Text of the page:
Friday, September 25, 2015

Hello, Barbie

Not that I’m much of a toy shopper – the little kids on my list these days tend to get boring old books – but a Bloomberg article on the hit list for the upcoming holiday shopathon season caught my eye. Star Wars. Yawn. Frozen. Yawn. Hello Barbie, equipped with artificial intelligence and speech recognition. Yikes.

I guess it’s good that they’re equipping Barbie with intelligence (artificial or not).

But do we really need this sort of living doll?

I loved dolls when I was a kid, and was always a bit miffed that – unlike some of my friends – I never had a doll that “said” Mama in a “voice” that was so recognizably not human that, if you were out of the room when “it” spoke, what you heard was something that pretty much sounded like a bleating sheep.

I also would have liked a Chatty Cathie. You pulled the ring on the back or her neck and got a couple of stock phrases. (E.g., “I love you.” Awwwwww.)

But Chatty C was way too novel – and probably way too expensive – for my family’s tastes. Besides, my brothers would have tugged on that ring as if they were starting an Evinrude. I would have been lucky to get through the full litany of sayings before that toy went bust.

Then there was Tickle Me Elmo, which I believe my niece Molly might have had. She had some sort of talking Sesame Street muppet. I may even have gotten it for her. I think that Elmo went rogue and started to monologue – or, worse, laugh - in the middle of the night at one point, waking everyone up. But TM Elmo only had to say what he had to say.

Hello Barbie is all AI’d up. Think Siri. Think Cortana.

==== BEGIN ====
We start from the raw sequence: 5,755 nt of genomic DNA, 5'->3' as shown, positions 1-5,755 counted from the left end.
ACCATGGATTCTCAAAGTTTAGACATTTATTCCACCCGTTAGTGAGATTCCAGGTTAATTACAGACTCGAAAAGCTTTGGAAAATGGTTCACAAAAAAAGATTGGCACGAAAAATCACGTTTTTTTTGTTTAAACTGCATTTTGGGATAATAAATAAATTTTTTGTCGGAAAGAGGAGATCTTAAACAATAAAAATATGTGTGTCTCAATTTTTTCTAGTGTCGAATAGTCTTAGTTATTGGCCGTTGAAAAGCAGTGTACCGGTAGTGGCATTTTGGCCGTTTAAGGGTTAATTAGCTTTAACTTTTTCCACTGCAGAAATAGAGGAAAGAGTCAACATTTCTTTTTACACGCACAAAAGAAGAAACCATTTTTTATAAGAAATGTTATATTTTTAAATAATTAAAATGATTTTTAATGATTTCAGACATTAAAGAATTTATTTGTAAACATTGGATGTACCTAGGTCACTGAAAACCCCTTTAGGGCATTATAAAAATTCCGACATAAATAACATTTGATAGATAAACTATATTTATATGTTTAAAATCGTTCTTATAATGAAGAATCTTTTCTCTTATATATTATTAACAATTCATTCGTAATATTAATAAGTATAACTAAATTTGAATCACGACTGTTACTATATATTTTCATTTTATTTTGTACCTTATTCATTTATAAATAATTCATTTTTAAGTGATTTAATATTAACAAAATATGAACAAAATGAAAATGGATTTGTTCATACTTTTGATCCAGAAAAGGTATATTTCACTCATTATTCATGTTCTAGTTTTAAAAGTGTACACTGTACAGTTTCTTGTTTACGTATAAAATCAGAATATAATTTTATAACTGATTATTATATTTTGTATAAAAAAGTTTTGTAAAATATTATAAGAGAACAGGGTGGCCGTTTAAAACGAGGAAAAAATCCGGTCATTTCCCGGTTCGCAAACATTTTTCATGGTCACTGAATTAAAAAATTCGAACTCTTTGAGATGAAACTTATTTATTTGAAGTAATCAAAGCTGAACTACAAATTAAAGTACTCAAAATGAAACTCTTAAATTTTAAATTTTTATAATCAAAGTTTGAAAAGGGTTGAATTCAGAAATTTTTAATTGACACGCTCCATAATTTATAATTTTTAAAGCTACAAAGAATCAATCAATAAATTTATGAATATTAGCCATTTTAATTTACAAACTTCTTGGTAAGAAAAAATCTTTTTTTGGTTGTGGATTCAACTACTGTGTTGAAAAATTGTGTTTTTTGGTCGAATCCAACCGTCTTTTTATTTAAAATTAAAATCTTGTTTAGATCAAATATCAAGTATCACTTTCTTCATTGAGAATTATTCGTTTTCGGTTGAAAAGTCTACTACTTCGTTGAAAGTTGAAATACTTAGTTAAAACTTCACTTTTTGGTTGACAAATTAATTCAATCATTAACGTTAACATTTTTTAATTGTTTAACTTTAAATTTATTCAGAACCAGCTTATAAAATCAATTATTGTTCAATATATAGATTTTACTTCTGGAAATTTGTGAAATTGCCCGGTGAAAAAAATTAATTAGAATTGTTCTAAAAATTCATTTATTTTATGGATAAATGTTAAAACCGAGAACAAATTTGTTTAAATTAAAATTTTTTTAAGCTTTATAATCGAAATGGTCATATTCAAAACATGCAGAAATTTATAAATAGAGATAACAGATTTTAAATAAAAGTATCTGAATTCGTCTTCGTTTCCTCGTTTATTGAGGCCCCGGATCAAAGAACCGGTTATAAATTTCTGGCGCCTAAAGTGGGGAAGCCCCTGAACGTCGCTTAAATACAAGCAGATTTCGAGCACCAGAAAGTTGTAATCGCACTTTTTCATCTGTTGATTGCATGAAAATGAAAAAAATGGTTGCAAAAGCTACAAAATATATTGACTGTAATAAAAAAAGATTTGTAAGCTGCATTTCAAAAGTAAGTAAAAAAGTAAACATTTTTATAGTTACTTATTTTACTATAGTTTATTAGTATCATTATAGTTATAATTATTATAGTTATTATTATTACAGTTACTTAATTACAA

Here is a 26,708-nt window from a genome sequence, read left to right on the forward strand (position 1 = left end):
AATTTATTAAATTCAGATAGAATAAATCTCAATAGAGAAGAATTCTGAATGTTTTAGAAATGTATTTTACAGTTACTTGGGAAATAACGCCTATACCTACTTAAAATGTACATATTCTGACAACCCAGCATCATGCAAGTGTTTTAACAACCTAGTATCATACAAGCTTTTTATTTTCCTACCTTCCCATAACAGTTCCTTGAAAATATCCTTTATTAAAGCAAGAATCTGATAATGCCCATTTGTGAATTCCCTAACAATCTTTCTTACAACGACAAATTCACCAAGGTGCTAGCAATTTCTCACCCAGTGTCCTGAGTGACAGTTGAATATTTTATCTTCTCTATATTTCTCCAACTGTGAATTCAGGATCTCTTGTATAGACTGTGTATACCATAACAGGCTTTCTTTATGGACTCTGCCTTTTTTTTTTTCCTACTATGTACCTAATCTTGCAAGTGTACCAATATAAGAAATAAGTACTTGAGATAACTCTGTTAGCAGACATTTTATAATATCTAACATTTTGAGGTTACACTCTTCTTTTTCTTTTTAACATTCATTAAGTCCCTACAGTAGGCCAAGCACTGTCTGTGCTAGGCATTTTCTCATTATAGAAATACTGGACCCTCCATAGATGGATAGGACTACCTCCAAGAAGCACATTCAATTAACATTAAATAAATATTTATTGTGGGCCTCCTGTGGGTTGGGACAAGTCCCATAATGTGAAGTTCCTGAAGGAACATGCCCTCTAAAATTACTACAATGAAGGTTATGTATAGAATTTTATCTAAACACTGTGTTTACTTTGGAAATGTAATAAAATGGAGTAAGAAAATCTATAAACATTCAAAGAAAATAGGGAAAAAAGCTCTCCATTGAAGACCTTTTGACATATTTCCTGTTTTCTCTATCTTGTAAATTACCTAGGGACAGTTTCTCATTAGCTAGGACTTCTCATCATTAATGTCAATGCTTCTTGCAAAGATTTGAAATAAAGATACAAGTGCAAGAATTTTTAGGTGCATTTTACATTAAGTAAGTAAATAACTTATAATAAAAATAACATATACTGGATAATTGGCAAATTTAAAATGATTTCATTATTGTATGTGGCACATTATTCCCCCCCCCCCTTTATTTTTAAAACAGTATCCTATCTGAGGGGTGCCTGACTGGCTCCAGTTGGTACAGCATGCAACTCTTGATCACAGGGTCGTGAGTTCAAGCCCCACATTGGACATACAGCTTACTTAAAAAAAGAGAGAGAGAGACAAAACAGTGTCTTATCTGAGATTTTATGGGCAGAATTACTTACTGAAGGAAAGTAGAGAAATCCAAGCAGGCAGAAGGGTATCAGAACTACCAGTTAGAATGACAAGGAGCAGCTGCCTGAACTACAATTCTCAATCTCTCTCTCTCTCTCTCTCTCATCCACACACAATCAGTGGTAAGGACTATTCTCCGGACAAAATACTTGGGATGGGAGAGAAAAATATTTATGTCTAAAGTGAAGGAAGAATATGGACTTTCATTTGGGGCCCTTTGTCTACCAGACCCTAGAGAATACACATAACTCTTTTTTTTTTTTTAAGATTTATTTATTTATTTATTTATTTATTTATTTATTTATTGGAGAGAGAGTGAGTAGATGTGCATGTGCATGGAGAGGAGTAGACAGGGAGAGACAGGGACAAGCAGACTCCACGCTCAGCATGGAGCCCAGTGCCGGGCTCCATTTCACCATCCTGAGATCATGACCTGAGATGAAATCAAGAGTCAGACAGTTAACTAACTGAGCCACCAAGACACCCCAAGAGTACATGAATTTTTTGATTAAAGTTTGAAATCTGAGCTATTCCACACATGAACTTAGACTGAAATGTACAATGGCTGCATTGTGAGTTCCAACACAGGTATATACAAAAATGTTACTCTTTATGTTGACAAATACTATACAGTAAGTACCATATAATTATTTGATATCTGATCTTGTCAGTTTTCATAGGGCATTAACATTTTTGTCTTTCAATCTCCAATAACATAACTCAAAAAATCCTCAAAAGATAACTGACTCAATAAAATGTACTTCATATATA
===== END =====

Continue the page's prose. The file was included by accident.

Ask and you shall receive. Tell and you’ll get some sort of answer. Call and you’ll get a response.

Is it just me, or isn’t it better if kids get to use their imaginations, and improve their verbal skills, by controlling both sides of the conversation? Or am I just an old fogey who doesn’t think that technology necessarily improves everything it touches.

Mattel had experimented with a talking Barbie a while back. Remember the Barbie who said that “Math class is tough.” (Maybe so, but couldn’t she have said “I really like math” instead?)

There are so many concerns that Hello Barbie raises.

Barbie, as we know, influences little girls about gender roles (“Math class is tough.”) and body image (if you’re not 7 feet tall with an 18 inch waist, and walk on your tippy toes, there’s something wrong with you). How will Hello Barbie respond if your little girl says “I can’t do math” will “she” say, “Sure you can” or “Neither can I”?

Then there’s the question about whether small children will be able to distinguish what’s real and what’s not real. Sure, little kids already invest their toys with human attributes, but will this send some of them over the reality edge?

Will kids who talk to smarty pants Hello Barbie get bored with their human friends, who aren’t quite up to Barbie-level snappy repartee? Will they still want real friends?

And my biggest concern about what having pre-programmed dolls hurt the development of creativity and imagination.

It’s not just Barbie, of course. So many toys come with story lines these days. Even those purpose-built Lego kits are more like puzzles than a tabula rasa inviting kids to knock themselves out and let the number of Lego pieces they have be the only limit to what they can build.

Sigh… At least adding all this technology has put a bit of meat on Barbie’s plastic bones. Her thighs have thickened a bit, so she’s a bit more normal in terms of her proportions.

Anyway, the bottom line is Mattel’s bottom line. Barbie revenues have fallen off in the last few years. Hello Barbie is supposed to take care of that.

Maybe they should ask her whether she thinks she’ll be a success.


There’s an interesting article in The New York Times on Hello Barbie. It gets into the technology and the process that was used to fill Barbie’s bubble brain with personality and intelligence.

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